AGNR Celebrates Women's History Month: Trish Steinhilber

25 Years of Water Quality and Soil Fertility Leadership Driven by Scientific Rigor

March 25, 2021 Graham Binder

The College of Agriculture and Natural Resources (AGNR) is steeped in rich history, dating back to 1856 when the University of Maryland (UMD) was founded as the Maryland Agricultural College. Pursuits associated with farming and agriculture are often perceived as male dominant, but over 150 years since its inception, the college proudly maintains a decidedly different balance in its workforce and student body. Women comprise 75% of the population within AGNR including students, faculty, and staff.

This month, the college pays tribute to the historical contributions of four of our retired women faculty and staff who have helped make our college what it is today. Some are still contributing at a very high level, even well into their retirement. Each leader has left behind a significant legacy, helping to embed foundational programs and ideas into the fabric of AGNR. They also served as outstanding mentors and ambassadors for the college, with a commitment to enhance the lives and livelihoods of those around them.

Trish Steinhilber 

Retired Coordinator of UME’s Agricultural Nutrient Management Program

25 Years of Water Quality and Soil Fertility Leadership Driven by Scientific Rigor

Patricia M. Steinhilber, better known to her friends and colleagues as “Trish”, recently retired as coordinator of UMD Extension’s (UME) Agricultural Nutrient Management Program (ANMP), a somewhat under-the-radar but tremendously influential operation that arguably experienced one of the most dynamic transitions in AGNR history. Beginning her tenure in 1993 and strapping in for a whirlwind 25 years before retirement in 2018, Steinhilber looks back on her professional journey as one occasionally wrought with conflict and periods of intense change, but also with immense pride in her accomplishments and hope for the future.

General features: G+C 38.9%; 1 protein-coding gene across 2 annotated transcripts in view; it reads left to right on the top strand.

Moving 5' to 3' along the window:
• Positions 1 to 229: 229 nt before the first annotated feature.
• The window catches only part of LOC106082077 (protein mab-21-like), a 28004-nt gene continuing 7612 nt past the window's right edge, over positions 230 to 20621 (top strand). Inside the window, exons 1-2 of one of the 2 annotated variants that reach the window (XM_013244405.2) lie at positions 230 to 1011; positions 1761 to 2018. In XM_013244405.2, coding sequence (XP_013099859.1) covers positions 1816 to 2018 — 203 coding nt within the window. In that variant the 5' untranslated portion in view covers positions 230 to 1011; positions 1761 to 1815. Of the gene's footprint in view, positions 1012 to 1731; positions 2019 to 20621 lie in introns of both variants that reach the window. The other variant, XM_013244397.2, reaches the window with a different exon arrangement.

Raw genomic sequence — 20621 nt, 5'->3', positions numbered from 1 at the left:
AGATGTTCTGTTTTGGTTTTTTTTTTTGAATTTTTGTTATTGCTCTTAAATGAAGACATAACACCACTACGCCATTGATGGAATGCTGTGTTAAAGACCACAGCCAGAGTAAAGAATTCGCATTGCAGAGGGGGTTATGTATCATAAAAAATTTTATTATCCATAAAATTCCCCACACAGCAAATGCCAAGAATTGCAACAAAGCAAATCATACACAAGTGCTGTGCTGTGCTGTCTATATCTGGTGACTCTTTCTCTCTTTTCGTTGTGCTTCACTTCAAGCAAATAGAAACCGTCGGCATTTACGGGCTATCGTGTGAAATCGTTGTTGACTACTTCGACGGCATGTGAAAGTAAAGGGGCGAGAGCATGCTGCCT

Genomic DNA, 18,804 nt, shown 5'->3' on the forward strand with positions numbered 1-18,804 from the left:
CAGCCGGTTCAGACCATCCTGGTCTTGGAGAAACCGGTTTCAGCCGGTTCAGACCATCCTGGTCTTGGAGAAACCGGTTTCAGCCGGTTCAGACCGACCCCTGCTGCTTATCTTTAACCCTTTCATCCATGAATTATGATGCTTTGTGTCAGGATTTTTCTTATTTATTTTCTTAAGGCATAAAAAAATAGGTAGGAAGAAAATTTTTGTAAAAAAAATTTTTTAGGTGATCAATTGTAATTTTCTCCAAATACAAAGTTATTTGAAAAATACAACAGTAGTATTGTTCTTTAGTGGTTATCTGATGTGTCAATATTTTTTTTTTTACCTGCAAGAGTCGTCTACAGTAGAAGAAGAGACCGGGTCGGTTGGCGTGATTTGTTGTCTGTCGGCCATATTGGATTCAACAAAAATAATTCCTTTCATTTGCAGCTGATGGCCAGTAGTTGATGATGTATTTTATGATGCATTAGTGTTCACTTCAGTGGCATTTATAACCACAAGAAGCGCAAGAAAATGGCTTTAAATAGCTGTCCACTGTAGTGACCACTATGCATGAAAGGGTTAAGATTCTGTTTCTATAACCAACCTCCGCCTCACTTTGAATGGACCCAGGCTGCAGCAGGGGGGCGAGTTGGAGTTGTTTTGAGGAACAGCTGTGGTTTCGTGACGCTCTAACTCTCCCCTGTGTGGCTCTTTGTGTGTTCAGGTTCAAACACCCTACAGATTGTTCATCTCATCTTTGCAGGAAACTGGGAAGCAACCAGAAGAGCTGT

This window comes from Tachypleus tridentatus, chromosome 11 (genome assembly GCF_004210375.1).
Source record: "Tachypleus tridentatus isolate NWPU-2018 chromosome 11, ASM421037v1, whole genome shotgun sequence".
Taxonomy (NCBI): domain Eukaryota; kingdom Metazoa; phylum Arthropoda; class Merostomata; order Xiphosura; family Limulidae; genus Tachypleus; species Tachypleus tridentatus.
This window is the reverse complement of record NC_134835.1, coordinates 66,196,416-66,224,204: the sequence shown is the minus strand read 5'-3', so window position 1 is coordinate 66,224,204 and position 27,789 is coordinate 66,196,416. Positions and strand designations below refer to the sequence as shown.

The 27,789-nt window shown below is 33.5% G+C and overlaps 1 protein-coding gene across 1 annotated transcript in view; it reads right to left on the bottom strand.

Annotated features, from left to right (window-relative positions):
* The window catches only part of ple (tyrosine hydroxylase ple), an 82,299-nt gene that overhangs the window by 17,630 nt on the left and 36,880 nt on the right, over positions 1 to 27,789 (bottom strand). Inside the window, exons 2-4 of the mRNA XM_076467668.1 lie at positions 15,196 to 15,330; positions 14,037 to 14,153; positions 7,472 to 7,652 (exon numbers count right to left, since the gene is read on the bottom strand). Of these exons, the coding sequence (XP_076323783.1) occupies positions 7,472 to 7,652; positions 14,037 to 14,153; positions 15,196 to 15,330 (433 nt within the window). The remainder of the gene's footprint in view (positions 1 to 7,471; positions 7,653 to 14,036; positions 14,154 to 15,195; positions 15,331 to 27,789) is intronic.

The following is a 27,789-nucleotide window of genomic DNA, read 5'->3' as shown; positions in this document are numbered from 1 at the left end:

To best understand Steinhilber’s role as ANMP coordinator, picture an operational network that stretches across the entire state of Maryland, broken into two distinct arms with a singular focus on reducing pollution of the Chesapeake Bay caused by nutrients from cropland. These nutrients most often come in the form of either a chemical fertilizer or animal manure, both of which if not properly controlled can damage soil health and water quality. One arm assists farmers, helping them develop county-specific management plans to strike the right balance of nutrients for the soil and the Bay, and the other provides training, continuing education, and technical support for Extension and private-sector nutrient management planners. When Steinhilber started in 1993, the operational structure was wildly different from where things ended in 2018. She offers a fascinating glimpse into the past.

“The entire workforce underwent massive changes in communications and information transmission during the time I worked at UMD,” shares Steinhilber. “There was no email on campus in 1993, and websites were several years off. All training was face-to-face, and communication was via telephone and fax. Slides for presentations were shot on a dedicated computer in the old dark room on the third floor of the HJ Patterson building on campus. By the time I retired, email had surpassed phones in importance, much of the training was via webinars and distance education technology, and our website became an important form of outreach.”